Something pretty huge has been going on in my family lately. Until now I haven't had the energy or the heart to talk about it. Actually, I still don't. But I kind of feel like if I talk it out I might feel better. Probably not though.
My dad is really sick. I mean, really really badly sick. Until January he was the picture of "health"... very strong physically, very active, always working on some project or helping someone, spending his weekends fixing stuff, chopping firewood and the like. Honestly I don't recall a single day my whole life that he's been sick. With the exception of hay fever in the fall, I've never even seen him take medicine.
And now, well it's a whole different story. Now I can't even keep track of the number of pills he takes a day. 20 maybe? Could be more. He is in excruciating pain 24 hours a day. He can't sleep. He hardly eats. He's so weak. He can't make it up and down stairs with out stopping and holding on to the rail. He can't move or walk very far. And he needs someone to help him out of the recliner or bed.
He moves at the pace of a very elderly person. And he's only 56. But I have seen him "age" 30 years in the past 3 months. I thought I would never see my dad get old like this. I mean, he's still quite young. It's very difficult to watch.
You're probably wondering what in the world would cause such a change. And that's an excellent question. One to which we still don't have a satisfying answer. But here's what we do know (as of today).
In January he found out (by trying to write himself a life insurance policy) that he is diabetic, has high cholesterol, and high blood pressure. When we heard this we were not entirely surprised. There were a few signs looking back. For one, over the last 2 years he has lost a substantial amount of weight - maybe 50 pounds - without diet or exercise. And during that time he credited the weight loss to drinking lots and lots of water. But now we know that he was drinking so much because he was always thirsty - a sign of diabetes. As is weight loss, but we didn't know that at the time.
Secondly, he had been drinking 2 Rock.Stars (an energy drink) daily. I read the label on those things and kept warning him that it couldn't possibly be good for his body. But he kept at it. So we half expected to find out there was a problem with his blood sugar.
The fact that he was diagnosed when he was is purely an act of the mercy of God. Because this is a guy who hasn't been to a doctor in 10+ years. And refused to even go for a check up because he felt fine. When the life insurance company required blood work he was confident it would come back clean. By the time the lab contacted him with the results, his levels were so bad they recommended he see a doctor immediately because no normal person should be walking around alive with numbers like those. This was a very extreme case, which if left untreated any longer could very well have killed him.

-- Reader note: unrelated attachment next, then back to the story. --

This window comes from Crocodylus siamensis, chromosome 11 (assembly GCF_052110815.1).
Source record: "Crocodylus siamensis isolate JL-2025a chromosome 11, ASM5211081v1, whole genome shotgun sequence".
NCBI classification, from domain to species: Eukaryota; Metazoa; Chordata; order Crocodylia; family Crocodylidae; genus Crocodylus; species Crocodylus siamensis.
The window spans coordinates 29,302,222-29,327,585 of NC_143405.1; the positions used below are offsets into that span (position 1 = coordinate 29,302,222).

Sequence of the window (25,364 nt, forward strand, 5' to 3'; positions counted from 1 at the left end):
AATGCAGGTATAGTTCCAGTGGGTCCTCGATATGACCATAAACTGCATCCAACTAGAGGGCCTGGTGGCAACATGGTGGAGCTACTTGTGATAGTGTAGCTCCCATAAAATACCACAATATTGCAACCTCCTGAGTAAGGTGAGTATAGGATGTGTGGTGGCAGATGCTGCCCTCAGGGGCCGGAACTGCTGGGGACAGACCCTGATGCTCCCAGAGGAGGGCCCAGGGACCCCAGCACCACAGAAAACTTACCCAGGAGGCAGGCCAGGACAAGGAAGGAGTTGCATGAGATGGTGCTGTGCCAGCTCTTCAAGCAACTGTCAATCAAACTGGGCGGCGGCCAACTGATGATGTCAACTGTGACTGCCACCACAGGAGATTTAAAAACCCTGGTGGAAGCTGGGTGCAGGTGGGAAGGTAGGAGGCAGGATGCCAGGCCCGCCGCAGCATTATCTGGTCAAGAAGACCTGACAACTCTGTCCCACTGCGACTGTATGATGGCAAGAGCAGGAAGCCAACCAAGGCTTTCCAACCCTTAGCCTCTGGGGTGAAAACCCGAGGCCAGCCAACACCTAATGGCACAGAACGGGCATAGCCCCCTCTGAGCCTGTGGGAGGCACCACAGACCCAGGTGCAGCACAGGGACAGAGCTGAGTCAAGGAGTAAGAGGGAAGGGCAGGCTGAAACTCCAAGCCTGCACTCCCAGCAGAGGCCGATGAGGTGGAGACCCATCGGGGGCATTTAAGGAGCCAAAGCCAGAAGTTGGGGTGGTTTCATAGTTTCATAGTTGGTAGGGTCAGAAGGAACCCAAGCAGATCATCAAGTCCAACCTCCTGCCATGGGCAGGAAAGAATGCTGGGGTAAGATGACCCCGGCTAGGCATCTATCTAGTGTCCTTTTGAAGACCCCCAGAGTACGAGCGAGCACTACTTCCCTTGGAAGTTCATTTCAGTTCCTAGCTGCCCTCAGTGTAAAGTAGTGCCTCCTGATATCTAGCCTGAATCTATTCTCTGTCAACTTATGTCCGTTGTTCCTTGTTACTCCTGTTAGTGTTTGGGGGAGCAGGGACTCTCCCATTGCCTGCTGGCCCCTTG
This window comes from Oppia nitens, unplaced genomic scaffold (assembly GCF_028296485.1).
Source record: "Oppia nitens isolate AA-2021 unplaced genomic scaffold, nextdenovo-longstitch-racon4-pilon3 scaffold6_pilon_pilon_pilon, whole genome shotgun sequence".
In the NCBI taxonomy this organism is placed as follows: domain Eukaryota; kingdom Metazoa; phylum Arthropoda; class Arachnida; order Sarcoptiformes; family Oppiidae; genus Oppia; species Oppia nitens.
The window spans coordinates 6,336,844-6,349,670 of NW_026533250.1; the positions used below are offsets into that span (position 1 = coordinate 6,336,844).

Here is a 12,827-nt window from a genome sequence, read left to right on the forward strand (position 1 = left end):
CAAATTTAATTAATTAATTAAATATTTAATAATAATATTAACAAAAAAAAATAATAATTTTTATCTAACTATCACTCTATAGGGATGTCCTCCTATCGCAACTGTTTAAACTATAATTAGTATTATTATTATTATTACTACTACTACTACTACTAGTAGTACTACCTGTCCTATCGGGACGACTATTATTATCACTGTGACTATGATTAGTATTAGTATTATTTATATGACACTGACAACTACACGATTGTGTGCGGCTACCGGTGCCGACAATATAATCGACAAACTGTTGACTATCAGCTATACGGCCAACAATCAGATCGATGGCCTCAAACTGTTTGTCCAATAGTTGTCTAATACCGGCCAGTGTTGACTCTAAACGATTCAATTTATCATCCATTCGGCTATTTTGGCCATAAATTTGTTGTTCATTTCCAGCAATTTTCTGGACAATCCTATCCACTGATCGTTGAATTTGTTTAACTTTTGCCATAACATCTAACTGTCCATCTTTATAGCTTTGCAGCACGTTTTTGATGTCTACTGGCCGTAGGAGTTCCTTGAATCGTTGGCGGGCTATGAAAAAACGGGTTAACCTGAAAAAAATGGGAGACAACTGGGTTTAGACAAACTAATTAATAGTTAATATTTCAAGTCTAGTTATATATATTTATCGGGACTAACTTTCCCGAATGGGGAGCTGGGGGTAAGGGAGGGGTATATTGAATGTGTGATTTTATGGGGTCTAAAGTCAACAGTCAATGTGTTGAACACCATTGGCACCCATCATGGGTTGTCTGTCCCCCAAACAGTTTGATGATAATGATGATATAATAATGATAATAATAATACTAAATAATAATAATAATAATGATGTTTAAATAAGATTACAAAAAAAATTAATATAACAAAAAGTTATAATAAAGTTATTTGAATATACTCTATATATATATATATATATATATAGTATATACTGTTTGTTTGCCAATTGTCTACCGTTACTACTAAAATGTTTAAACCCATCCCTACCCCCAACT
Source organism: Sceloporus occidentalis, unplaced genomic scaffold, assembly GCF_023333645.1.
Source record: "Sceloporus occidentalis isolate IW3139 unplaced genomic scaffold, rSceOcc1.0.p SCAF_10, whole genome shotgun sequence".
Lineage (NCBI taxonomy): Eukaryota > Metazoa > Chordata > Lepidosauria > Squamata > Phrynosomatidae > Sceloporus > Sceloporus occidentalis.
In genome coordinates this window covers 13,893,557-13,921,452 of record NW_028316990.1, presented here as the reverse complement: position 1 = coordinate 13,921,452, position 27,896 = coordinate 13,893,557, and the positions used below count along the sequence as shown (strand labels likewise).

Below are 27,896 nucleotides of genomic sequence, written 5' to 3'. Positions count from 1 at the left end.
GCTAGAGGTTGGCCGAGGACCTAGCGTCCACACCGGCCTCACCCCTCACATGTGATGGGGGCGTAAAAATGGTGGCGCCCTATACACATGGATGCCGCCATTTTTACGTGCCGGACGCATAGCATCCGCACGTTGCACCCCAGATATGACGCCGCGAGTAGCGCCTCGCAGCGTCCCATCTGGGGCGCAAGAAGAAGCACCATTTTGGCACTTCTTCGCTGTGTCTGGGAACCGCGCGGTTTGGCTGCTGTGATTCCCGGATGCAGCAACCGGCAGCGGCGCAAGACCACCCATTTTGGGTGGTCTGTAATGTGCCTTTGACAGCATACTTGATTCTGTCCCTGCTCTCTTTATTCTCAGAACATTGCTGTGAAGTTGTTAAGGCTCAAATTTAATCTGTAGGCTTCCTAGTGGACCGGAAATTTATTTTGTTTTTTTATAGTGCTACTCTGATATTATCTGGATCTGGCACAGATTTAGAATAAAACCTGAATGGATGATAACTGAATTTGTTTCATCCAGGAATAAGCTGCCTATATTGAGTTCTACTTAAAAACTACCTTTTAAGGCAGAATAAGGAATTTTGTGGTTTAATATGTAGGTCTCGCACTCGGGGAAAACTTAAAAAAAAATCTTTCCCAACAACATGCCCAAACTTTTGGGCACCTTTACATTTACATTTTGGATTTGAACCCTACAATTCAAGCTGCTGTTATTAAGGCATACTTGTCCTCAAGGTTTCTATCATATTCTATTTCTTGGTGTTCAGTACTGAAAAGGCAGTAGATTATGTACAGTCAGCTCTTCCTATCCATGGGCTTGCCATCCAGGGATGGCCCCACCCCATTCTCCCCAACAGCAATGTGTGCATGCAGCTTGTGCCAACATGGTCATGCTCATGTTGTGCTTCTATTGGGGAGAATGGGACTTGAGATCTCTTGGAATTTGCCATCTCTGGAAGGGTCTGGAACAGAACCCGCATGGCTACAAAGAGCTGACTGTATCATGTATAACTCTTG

So, in February he was given his first round of meds for the 3 main problems (blood sugar, blood pressure, cholesterol). For a while he had to adjust the levels to properly control things, but was able to get a combo that worked. We thought the problem had been solved. My mom started cooking for his special needs and it seemed like life would return to normal.
But a few weeks later he started to develop a severe burning pain all over his body. It was the worst in his legs. He described it like his skin being on fire. Not like a sunburn, but a burning inside. It started to keep him up all night. Then it started to distract him all day. It progressively got worse until it became unbearable.
He returned to the doctor and was given pain killers. Consequently he started sleeping All THE TIME. And by all the time, I do mean that I hardly saw the whites of his eyes during the entire month of March. The pain would keep him up all night, so he would over medicate, which would knock him out (the only time he didn't feel the pain), and he would end up sleeping all day. He was allowed to take the pills every 6 hours, but they only took away the pain for 2-3 hours at a time. This creates a problem. He could either take more than recommended and possibly overdose (which he did once) or he could spend the rest of the time in terrible pain.
He spent a few days in the hospital from the pain, which is when I really knew things were worse than he was letting on. From that point until now he's like a different person. Things have digressed so quickly. The pain is worsening and he is weakening by the day. He hasn't been to work in any real capacity in nearly 6 weeks. He lost 18 pounds in less than a month. For a 6 foot tall man, 173 pounds is thin. I can see his ribs now. And he looks so grey and sunken. You can just see the toll this pain has caused on his body. I think part of it too is the emotional pain. Just not knowing and not seeing any end in sight. He has said things like he's not sure how much more he can take.
They've gone to a neurologist and an internal specialist and so far no one knows why the medicine isn't working for his pain or what's really causing the pain in the first place. Strangely, the diabetes and other things are "under control", or at least showing good progress. So why the pain? And all the other side-effects? Could the medication be the cause? For someone who never even took tylenol before, this is such a 180. He had 2 doctors tell him today that he's an anomaly. Great. That's real encouraging. He'll go see a cardiologist next week and an endocrinologist in 2 weeks to find out if this is possibly a heart or thyroid problem. But until then, he'll keep taking pain meds around the clock and wait it out.
I know when I put it like this it seems so simple. But believe me, it is not. Watching someone suffer like this is heart breaking. And knowing there is nothing you can do to stop it is worse.